The period since LACUS was founded in 1974 has witnessed the births of many organizations and journals devoted to diverse specialties relating to language. It has been a time of increasing specialization. Against this background, LACUS remains an organization devoted to any and all facets of the study of language, marked by its generality and interdisciplinary interests rather than by any specialization. In keeping with this absence of narrow focus, LACUS welcomes ideas that are outside the mainstream of linguistics, including ideas that are given scant attention in establishment circles and ideas that may be unpopular.
Aside from these features of generality and tolerance, LACUS differs from other language-related organizations in giving preference to evidence and concern for reality over speculation and fads. Indications of this emphasis are seen in recent conference themes, "Evidence in Linguistics" (2001), "Linguistics and the Real World" (2002), "Language, Thought, and Reality" (2003). Also, some members of LACUS are pursuing an interest in developing approaches to the study of language that are compatible with the physical and biological sciences. Accordingly, LACUS welcomes offerings in "Hard Science Linguistics" and in Neurocognitive Linguistcs.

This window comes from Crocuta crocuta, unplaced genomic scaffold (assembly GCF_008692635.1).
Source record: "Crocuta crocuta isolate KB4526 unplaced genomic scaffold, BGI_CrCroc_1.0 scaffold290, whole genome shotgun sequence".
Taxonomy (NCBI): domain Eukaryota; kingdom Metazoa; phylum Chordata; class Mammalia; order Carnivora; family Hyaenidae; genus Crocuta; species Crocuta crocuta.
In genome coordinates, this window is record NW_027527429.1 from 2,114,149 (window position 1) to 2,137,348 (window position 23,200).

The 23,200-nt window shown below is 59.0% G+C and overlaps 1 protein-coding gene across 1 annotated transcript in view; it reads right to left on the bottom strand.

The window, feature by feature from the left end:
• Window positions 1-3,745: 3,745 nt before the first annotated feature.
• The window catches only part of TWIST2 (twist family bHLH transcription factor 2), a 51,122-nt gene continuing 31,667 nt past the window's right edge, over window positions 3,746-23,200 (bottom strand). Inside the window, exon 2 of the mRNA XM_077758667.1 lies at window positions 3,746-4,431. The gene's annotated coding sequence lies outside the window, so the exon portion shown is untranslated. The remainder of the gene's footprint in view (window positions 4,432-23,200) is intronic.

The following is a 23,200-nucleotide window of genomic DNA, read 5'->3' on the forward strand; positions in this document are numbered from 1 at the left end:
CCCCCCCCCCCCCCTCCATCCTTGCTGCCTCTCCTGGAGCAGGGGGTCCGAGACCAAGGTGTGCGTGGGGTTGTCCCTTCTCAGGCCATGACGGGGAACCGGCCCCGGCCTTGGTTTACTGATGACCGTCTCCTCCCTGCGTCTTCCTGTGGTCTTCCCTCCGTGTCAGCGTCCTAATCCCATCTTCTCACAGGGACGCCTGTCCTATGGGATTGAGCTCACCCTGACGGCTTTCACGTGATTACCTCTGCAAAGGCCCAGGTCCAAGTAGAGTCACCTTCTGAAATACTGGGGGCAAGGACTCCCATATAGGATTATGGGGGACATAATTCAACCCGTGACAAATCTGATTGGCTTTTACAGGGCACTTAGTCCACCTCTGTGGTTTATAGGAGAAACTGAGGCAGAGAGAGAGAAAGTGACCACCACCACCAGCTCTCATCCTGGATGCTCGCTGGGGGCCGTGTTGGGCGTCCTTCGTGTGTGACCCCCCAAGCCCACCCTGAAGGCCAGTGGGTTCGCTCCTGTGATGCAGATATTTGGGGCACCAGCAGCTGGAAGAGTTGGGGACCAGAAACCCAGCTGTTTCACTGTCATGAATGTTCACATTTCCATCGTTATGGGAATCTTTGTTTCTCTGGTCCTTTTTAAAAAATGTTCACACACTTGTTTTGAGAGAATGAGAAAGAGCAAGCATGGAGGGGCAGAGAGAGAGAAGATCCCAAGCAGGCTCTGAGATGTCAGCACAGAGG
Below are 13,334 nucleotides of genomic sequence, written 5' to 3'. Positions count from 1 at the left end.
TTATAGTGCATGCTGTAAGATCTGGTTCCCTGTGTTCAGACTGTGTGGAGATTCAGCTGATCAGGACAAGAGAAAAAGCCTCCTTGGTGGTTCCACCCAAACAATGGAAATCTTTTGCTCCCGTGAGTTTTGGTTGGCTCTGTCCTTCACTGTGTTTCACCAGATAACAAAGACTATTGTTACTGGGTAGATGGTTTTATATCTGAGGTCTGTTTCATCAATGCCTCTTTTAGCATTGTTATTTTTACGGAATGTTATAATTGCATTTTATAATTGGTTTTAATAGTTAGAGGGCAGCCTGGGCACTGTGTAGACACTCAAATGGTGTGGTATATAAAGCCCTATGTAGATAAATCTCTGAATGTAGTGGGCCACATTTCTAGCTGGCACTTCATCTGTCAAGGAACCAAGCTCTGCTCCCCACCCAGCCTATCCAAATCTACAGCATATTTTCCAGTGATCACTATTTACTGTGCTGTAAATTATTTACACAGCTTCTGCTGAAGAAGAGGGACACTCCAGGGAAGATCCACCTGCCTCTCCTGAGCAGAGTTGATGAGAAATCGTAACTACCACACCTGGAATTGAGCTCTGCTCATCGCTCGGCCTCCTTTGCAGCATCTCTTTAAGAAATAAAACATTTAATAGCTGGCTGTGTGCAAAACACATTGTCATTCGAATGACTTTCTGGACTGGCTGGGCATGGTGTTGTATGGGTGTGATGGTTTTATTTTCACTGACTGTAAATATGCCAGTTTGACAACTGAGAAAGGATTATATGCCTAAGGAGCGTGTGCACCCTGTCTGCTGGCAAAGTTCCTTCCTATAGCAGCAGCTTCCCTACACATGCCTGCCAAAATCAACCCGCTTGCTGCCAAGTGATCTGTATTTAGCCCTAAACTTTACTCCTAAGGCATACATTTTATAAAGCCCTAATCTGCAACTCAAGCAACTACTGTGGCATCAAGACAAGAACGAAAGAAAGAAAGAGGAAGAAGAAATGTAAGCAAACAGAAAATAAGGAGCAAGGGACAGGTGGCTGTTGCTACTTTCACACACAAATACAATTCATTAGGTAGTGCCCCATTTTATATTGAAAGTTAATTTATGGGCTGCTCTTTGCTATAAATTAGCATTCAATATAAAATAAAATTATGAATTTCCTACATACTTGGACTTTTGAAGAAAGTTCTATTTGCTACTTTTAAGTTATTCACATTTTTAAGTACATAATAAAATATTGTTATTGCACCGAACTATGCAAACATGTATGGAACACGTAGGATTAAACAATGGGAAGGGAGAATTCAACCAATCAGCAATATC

LACUS holds an annual conference around the end of July or beginning of August of each year, and publishes a selection of the papers presented, with revisions based on questions raised at the conference and on recommendations of anonymous reviewers.